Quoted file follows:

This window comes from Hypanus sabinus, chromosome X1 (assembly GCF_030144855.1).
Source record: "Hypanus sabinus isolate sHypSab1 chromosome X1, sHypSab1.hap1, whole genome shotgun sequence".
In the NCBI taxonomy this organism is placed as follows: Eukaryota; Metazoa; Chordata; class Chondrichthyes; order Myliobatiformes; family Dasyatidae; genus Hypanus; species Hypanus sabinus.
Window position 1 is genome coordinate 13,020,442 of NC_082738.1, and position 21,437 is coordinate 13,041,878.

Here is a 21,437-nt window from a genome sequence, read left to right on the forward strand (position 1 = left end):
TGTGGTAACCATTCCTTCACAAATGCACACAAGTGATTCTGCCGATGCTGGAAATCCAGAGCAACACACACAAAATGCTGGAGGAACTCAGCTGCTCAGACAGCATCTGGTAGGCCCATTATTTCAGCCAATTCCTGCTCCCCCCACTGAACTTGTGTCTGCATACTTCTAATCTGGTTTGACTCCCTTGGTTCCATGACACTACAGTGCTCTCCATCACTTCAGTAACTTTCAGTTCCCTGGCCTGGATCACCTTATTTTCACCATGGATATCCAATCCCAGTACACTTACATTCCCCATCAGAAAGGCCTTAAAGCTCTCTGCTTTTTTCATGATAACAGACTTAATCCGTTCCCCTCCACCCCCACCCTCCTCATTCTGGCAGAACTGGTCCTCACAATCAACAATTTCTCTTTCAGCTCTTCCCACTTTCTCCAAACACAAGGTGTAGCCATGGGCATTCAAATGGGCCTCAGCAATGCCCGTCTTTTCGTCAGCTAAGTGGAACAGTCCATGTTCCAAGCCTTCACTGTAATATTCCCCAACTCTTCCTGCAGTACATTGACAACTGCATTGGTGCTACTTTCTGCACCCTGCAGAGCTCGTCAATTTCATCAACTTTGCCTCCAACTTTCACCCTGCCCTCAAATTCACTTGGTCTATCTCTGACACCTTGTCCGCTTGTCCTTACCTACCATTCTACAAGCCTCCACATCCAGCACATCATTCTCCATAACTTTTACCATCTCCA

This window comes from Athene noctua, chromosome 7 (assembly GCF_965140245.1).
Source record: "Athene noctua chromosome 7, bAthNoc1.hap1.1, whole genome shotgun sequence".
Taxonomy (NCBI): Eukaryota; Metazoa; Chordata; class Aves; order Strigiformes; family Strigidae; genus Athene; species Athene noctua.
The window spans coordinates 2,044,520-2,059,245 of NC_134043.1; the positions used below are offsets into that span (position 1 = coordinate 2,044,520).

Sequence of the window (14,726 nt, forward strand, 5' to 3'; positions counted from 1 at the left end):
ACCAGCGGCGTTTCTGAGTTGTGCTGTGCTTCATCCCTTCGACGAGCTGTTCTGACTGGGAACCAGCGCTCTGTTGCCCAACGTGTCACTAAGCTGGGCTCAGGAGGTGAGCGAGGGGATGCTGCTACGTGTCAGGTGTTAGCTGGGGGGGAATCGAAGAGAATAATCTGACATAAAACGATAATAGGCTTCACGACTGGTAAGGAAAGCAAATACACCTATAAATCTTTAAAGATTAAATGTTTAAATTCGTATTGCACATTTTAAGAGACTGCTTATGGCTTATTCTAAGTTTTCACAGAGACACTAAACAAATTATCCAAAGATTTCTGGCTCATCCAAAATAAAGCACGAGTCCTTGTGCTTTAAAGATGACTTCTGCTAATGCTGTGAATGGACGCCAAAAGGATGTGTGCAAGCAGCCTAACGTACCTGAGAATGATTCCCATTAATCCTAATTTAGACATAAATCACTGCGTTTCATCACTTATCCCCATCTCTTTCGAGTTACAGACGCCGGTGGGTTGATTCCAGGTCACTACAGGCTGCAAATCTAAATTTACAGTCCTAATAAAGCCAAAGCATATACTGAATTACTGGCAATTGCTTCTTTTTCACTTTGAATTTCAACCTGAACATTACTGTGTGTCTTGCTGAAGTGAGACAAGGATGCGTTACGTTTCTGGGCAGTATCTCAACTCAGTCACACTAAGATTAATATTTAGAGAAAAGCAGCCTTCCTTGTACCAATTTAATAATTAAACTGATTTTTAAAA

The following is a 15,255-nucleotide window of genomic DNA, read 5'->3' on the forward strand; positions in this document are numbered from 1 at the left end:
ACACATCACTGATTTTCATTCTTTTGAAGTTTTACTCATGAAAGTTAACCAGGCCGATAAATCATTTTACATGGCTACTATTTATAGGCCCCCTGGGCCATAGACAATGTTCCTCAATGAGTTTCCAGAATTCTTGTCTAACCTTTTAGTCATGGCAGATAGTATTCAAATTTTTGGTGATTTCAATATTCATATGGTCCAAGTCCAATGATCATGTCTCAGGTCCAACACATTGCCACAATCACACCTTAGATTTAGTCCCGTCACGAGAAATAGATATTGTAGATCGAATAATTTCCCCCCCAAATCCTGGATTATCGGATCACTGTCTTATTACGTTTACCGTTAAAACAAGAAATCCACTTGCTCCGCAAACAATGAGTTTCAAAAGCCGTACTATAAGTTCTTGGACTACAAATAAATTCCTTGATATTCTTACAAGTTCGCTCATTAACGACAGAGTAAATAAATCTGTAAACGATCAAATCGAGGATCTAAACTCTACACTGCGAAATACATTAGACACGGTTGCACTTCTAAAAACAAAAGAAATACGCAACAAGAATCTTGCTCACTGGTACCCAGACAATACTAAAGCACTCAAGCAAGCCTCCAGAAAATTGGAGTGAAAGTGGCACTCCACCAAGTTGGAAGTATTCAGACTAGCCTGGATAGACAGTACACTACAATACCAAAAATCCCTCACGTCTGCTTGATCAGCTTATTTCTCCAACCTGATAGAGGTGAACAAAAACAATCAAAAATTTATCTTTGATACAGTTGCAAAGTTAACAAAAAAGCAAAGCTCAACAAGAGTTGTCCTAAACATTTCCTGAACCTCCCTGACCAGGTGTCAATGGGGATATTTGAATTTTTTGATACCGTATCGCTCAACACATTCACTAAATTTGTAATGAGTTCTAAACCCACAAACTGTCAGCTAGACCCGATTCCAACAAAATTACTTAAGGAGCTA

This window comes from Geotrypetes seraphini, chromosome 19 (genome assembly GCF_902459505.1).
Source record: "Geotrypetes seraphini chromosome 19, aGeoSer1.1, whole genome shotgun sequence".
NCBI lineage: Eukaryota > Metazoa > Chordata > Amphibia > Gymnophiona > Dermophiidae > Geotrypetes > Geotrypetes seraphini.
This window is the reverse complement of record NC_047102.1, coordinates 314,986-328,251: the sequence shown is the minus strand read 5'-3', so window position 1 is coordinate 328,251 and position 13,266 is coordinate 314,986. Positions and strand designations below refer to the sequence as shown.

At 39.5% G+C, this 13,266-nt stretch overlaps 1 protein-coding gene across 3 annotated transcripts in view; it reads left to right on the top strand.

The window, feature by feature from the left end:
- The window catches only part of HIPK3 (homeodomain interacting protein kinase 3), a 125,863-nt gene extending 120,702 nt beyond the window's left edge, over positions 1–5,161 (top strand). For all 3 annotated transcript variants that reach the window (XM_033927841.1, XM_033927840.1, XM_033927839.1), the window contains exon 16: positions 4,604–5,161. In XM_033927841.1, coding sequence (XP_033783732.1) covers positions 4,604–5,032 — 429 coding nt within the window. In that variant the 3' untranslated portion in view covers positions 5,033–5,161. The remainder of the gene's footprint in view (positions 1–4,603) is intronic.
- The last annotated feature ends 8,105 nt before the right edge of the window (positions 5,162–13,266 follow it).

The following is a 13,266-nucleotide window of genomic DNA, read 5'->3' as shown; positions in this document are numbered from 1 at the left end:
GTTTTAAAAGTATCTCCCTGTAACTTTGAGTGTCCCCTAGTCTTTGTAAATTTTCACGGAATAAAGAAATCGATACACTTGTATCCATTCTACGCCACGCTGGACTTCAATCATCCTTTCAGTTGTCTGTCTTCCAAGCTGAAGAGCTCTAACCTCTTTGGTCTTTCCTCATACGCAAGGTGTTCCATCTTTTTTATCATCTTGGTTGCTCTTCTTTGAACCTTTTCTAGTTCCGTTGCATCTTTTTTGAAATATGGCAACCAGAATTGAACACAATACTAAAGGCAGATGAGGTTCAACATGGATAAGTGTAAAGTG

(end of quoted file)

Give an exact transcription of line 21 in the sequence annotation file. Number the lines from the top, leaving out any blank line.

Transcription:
- The window catches only part of HIPK3 (homeodomain interacting protein kinase 3), a 125,863-nt gene extending 120,702 nt beyond the window's left edge, over positions 1–5,161 (top strand). For all 3 annotated transcript variants that reach the window (XM_033927841.1, XM_033927840.1, XM_033927839.1), the window contains exon 16: positions 4,604–5,161. In XM_033927841.1, coding sequence (XP_033783732.1) covers positions 4,604–5,032 — 429 coding nt within the window. In that variant the 3' untranslated portion in view covers positions 5,033–5,161. The remainder of the gene's footprint in view (positions 1–4,603) is intronic.